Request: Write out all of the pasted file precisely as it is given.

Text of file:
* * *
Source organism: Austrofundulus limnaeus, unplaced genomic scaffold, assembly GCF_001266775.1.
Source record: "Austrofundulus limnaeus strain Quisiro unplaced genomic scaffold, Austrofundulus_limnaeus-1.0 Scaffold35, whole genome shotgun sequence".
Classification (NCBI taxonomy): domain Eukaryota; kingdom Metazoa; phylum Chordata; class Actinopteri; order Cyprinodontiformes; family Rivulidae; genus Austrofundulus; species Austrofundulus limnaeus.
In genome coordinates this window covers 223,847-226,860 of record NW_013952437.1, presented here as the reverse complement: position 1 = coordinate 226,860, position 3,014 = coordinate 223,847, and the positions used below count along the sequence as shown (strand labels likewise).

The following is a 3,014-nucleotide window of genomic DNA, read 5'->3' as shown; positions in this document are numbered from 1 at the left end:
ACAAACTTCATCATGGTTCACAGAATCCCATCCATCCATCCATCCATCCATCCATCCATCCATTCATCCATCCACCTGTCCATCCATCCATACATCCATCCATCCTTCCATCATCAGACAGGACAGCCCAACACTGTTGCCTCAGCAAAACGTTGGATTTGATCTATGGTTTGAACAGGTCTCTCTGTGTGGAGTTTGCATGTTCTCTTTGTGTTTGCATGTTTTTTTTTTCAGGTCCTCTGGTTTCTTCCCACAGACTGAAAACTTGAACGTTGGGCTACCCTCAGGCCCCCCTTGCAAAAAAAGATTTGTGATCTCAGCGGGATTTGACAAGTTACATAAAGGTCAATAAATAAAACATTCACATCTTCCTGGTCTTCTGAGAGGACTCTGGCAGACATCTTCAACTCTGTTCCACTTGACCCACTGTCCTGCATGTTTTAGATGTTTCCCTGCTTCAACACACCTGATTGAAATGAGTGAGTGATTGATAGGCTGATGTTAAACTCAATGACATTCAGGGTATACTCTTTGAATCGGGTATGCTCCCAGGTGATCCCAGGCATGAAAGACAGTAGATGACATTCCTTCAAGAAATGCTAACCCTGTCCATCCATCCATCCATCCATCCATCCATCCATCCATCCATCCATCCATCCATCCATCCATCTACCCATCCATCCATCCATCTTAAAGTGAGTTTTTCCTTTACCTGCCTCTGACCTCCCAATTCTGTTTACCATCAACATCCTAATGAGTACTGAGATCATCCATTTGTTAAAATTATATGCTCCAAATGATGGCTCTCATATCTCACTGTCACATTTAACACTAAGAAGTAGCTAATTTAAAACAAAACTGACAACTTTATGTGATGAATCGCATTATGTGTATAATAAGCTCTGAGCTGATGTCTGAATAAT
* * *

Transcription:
Source organism: Austrofundulus limnaeus, unplaced genomic scaffold, assembly GCF_001266775.1.
Source record: "Austrofundulus limnaeus strain Quisiro unplaced genomic scaffold, Austrofundulus_limnaeus-1.0 Scaffold35, whole genome shotgun sequence".
Classification (NCBI taxonomy): domain Eukaryota; kingdom Metazoa; phylum Chordata; class Actinopteri; order Cyprinodontiformes; family Rivulidae; genus Austrofundulus; species Austrofundulus limnaeus.
In genome coordinates this window covers 223,847-226,860 of record NW_013952437.1, presented here as the reverse complement: position 1 = coordinate 226,860, position 3,014 = coordinate 223,847, and the positions used below count along the sequence as shown (strand labels likewise).

The following is a 3,014-nucleotide window of genomic DNA, read 5'->3' as shown; positions in this document are numbered from 1 at the left end:
ACAAACTTCATCATGGTTCACAGAATCCCATCCATCCATCCATCCATCCATCCATCCATCCATTCATCCATCCACCTGTCCATCCATCCATACATCCATCCATCCTTCCATCATCAGACAGGACAGCCCAACACTGTTGCCTCAGCAAAACGTTGGATTTGATCTATGGTTTGAACAGGTCTCTCTGTGTGGAGTTTGCATGTTCTCTTTGTGTTTGCATGTTTTTTTTTTCAGGTCCTCTGGTTTCTTCCCACAGACTGAAAACTTGAACGTTGGGCTACCCTCAGGCCCCCCTTGCAAAAAAAGATTTGTGATCTCAGCGGGATTTGACAAGTTACATAAAGGTCAATAAATAAAACATTCACATCTTCCTGGTCTTCTGAGAGGACTCTGGCAGACATCTTCAACTCTGTTCCACTTGACCCACTGTCCTGCATGTTTTAGATGTTTCCCTGCTTCAACACACCTGATTGAAATGAGTGAGTGATTGATAGGCTGATGTTAAACTCAATGACATTCAGGGTATACTCTTTGAATCGGGTATGCTCCCAGGTGATCCCAGGCATGAAAGACAGTAGATGACATTCCTTCAAGAAATGCTAACCCTGTCCATCCATCCATCCATCCATCCATCCATCCATCCATCCATCCATCCATCCATCCATCCATCTACCCATCCATCCATCCATCTTAAAGTGAGTTTTTCCTTTACCTGCCTCTGACCTCCCAATTCTGTTTACCATCAACATCCTAATGAGTACTGAGATCATCCATTTGTTAAAATTATATGCTCCAAATGATGGCTCTCATATCTCACTGTCACATTTAACACTAAGAAGTAGCTAATTTAAAACAAAACTGACAACTTTATGTGATGAATCGCATTATGTGTATAATAAGCTCTGAGCTGATGTCTGAATAAT